Paul Berkemeier Architect Pty Ltd
Paul Berkemeier established his practice in 1988 and has since worked on a variety of urban, residential, commercial and exhibition projects. The practice is dedicated to providing outstanding design quality and client service. It has won several major design competitions and received numerous architectural awards.
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Maitland Regional Art Gallery
Maitland, NSW, 2009
Winner of MBA Prize for Building Excellence. Winner of 2010 Premier’s Prize, RAIA NSW Architecture Awards.
2006 – 2010 The project includes major new gallery spaces for permanent and travelling exhibitions, café and ancillary facilities as well as alterations to two existing historic buildings and new connecting links.
The new building fits between the existing gallery, housed in Vernon’s 1909 former technical college, and the 1911 classroom wing at the rear of the site. The latter was adapted to provide workshop spaces, an artist-in-residence studio and apartment, children’s corner and double height installation space.
In association with Barry McGregor & Associates.
Kia Ora Homestead
Scone, NSW, 2005
Winner of Invited Competition Winner of HIA/CSR Australian Home of the Year, Hunter Home of the Year, Custom Built Home of the Year and Most Efficient use of Water.
The site is exposed and dramatic, commanding a series of vistas over the Kia Ora Stud, the Segenhoe valley and distant mountains. The owner was particularly interested in developing an architectural solution that understood the uniquely Australian qualities of the place and held an invited competition to test approaches by four different Architects. The final design evolved from the conceptual base of the winning scheme.
The approach road and arrival sequence are carefully planned to heighten the drama of the site. The full scope of the outlook unfolds only after visitors park, walk along the screened pathway and enter the house. Once inside each room reveals its own special relationship to the setting, either a dramatic vista or intimate outlook to garden or landscape.
The homestead, out-buildings and associated enclosures generate a series of outdoor spaces, each with its own character and offering choices between sun or shade; shelter or exposure; active or passive use.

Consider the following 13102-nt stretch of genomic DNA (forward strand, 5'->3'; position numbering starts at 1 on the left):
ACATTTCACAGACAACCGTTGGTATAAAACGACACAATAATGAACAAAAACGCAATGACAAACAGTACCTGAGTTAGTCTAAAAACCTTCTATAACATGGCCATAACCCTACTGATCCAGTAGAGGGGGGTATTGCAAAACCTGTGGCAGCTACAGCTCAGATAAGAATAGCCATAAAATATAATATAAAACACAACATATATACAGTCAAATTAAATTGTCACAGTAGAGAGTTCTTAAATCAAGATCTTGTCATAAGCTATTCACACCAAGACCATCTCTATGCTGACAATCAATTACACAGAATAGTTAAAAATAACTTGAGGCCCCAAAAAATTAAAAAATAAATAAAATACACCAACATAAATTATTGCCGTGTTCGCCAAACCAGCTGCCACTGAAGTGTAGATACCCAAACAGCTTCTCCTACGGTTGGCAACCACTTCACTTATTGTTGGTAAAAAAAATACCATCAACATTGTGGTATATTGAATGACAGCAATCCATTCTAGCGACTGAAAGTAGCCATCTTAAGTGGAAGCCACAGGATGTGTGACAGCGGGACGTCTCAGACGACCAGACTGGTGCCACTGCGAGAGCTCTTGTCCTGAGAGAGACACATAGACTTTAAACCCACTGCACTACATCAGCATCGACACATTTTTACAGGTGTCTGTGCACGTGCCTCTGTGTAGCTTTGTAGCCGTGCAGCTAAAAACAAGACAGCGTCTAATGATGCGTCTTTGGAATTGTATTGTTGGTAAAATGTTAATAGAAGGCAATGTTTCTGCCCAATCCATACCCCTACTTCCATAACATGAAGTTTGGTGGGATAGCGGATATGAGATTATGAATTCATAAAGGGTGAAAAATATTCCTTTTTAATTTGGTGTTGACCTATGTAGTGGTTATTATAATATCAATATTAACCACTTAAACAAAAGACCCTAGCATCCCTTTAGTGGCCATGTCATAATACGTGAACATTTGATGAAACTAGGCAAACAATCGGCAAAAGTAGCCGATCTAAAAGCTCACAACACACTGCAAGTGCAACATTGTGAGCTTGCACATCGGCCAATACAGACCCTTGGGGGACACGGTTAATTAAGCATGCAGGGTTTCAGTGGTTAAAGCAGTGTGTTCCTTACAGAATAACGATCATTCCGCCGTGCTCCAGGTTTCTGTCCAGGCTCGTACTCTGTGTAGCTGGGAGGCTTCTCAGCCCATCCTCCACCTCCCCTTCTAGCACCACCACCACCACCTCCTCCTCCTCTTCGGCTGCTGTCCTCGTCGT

The building is carefully fitted into the contours, with field stone, dug from the site itself, facing the base and walls, anchoring the building to the hillside. The long folded roof forms which hover above, follow the lines of the hill making the building feel at one with its setting.
Hay, NSW, 2002
Winner of a two stage national design competition, RAIA National Commercial Award & Colorbond Award 2002, NSW Commendation for Public Building & Colorbond Steel Award 2002, Australian Steel Institute Award 2004,
Shear Outback is a museum and interpretive centre on the outskirts of Hay in western NSW. It documents and celebrates the role of shearers in Australia’s growth and development. The complex includes a new museum and associated facilities, a re-erected 1920’s woolshed, gardens, dams, windmill, tanks and levee banks.
The site plan and building design evolved from careful analysis of the landscape, climate and regional precedents as well as the functional requirements of a small museum. The new building is placed near the Sturt Highway, forming a sheltering barrier to traffic noise. Two long earth berms engage the building and landscape, overlapping to define the entrance and form an edge to a lush garden which will grow over time into a shady retreat, reminiscent of the formal gardens of an old homestead.
The former Murray Downs woolshed has been re-erected at a distance from the new building so that it is seen as an object in its own right, displayed against the broad horizon.
The new building is composed of sloping planes that define the major spaces and punch skywards to make a dramatic silhouette. The fully conditioned museum is complemented by more economical spaces with natural ventilation and evaporative cooling. Tall steel blade walls shelter the Hall of Fame, a robust space that evokes the character of the great woolsheds. Heat extractor boxes above harness the stack effect to draw air through the building. A low cantilevered verandah runs the length of the building, forming a contrasting space to frame the horizon and contain the never ending sky of the Hay plain.
In association with Jane Irwin Landscape Architecture